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Sunday Roast in York

York, it is said, has become a 'foodie' town. We however are interested in a traditional Sunday Roast. Are there any suggestions / recommendations for a great place that serves a Sunday Roast in York?

Posted by
971 posts

A few years back my girlfriend had the full sunday roast at a place called Gert & Henry’s right on the main square. It’s in a beautifull old, half timbered building. The roast was bland, overcooked and the veggies were boiled to mush, so I guess it must have been a prime example of traditional English cooking.

Posted by
1238 posts

At the Principal in York their Refectory Kitchen & Terrace serves a "Sunday Lunch" of 2 courses for L24 and a 3 course for L30. This menu features a Beef Roast with "traditional" sides, etc. Their website and menu looks attractive.
"The tradition of serving a roast on Sunday can be traced back to the reign of King Henry VII in 1485. His royal guard would dine on roasted beef after church on a Sunday, and so became known as the Beefeaters...they continue to guard the Tower of London to this day."

Posted by
4580 posts

A few years back my girlfriend had the full sunday today at a place called Gert & Henry’s right on the main square. It’s in a beautifull old, half timbered building. The roast was bland, overcooked and the veggies were boiled to mush, so I guess it must have been a prime example of traditional English cooking.

Ah it looks like your girlfirend fell into the well worn tourist trap of thinking that she'd receive a well cooked Sunday Roast outside of the home environment!

A Sunday roast is not conducive to being served in a commercial environment. It's a meal that is at its best served immediately as the primary components don't do well left sitting around under a hot lamp. Roast potatoes need to be served immediately from the oven as they will rapidly lose their crispness and become a shadow of their former selves. A joint of medium rare roast beef needs to be served within 20 minutes of being removed from the oven and sliced immediately before serving, likewise a leg of lamb or loin of pork. Vegetables should be steamed and not boiled and gravy should never be allowed to wallow in tepid warmth, forming a skin and coagulating into a thick, viscous paste.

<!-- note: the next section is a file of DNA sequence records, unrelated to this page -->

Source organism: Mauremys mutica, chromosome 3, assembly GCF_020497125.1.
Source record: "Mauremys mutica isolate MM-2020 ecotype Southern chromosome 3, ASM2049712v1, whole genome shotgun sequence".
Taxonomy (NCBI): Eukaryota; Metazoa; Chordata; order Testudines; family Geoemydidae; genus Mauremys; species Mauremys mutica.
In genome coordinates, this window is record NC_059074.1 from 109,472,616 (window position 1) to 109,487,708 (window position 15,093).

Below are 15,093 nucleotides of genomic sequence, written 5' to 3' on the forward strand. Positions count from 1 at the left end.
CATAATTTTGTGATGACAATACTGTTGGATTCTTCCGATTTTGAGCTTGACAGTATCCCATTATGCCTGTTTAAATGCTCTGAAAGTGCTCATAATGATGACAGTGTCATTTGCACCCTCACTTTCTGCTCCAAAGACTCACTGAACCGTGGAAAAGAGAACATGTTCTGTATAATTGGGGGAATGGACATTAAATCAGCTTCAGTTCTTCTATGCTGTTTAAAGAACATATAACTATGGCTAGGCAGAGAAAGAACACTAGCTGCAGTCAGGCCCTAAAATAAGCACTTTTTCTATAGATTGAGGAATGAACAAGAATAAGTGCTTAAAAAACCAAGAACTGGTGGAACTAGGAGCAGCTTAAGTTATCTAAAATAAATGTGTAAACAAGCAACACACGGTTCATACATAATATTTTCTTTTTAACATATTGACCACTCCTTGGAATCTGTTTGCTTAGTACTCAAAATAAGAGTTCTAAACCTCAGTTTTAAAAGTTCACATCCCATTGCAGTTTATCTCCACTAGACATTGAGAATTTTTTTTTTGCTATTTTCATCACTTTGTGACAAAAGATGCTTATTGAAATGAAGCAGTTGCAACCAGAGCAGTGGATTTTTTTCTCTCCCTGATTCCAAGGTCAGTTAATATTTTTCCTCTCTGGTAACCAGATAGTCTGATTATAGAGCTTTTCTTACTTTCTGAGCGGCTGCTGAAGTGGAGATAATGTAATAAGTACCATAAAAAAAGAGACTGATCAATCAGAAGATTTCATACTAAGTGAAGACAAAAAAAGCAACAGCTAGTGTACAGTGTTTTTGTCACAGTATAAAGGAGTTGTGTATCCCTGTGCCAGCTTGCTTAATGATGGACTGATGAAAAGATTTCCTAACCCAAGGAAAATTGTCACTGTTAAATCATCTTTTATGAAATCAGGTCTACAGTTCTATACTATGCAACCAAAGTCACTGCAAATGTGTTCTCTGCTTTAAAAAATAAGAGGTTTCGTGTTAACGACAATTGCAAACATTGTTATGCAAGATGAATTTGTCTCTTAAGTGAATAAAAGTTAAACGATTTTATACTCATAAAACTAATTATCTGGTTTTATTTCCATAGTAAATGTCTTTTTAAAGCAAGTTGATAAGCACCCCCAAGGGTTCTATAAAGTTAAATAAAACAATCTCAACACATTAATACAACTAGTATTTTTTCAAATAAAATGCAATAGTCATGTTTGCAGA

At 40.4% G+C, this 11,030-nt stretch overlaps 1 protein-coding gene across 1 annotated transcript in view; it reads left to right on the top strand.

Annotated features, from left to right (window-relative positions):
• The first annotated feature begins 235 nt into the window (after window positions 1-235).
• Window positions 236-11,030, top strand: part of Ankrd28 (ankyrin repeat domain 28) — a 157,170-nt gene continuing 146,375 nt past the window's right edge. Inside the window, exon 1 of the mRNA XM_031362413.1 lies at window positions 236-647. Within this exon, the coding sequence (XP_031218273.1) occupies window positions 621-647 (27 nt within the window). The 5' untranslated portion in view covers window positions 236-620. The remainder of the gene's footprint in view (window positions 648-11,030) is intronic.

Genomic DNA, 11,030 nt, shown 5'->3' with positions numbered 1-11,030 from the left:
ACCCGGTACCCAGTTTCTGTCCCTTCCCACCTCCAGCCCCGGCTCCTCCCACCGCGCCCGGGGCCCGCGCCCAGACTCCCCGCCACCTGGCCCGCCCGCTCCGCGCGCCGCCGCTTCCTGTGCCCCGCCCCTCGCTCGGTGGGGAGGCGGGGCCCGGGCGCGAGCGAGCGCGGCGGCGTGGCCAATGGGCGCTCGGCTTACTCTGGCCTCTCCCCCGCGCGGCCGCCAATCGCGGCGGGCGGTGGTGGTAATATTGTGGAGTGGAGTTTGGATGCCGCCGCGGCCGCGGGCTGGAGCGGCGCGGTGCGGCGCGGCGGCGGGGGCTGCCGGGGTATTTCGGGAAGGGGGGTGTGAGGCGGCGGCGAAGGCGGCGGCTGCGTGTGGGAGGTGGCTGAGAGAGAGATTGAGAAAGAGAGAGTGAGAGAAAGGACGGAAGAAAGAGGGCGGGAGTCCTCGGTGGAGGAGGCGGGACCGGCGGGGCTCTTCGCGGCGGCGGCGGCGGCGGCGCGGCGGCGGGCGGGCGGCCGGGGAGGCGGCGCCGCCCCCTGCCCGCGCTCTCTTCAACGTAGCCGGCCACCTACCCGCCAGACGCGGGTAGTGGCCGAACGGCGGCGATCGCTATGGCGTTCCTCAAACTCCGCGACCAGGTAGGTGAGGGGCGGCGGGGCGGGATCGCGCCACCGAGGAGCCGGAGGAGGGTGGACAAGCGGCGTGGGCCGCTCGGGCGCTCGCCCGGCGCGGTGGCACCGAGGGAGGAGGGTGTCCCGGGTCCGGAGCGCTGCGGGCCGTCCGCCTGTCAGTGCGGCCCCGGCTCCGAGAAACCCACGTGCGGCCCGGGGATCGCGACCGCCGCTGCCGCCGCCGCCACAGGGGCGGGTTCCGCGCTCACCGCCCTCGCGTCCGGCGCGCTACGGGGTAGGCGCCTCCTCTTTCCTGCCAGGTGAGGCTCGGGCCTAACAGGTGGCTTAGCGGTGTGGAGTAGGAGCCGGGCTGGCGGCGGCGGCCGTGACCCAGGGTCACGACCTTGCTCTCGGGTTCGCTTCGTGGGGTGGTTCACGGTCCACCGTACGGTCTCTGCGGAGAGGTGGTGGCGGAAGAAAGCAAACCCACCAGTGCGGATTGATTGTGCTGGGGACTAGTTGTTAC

Very rarely a restaurant or pub will manage to pull off something acceptable (the potatoes can never be achieved) but never will it match a good, home cooked roast. It's an elusive part of Britishness for most tourists and not one that I'd advocate seeking out unless you can manage to secure a proper home cooked one.

I've tried to compare it to something similar in Danish cuisine but it looks like there's nothing to get excited about.

Posted by
971 posts

JC I think you can swap the roast beef for roast pork if you want the Danish equivalent. It needs to get enough heat have a proper crispy crackling, without drying out the meat. And if you dont serve it within 30 minutes that crackling will become soft. Not something I would recommend getting from a pub either.

Posted by
4580 posts

Great Roast!
It was delicious, if not traditional.

I passed this when I was in York last, it did not look appealing. A joint of roast pork loin sat under a hot lamp in the window (and some other joints of meat) who only knows how long it was sat there, slowly drying out. Their website states "freshly sliced meat" not "freshly roasted meat", a telling difference. I had lunch at a Polish restaurant instead and quite nice it was too.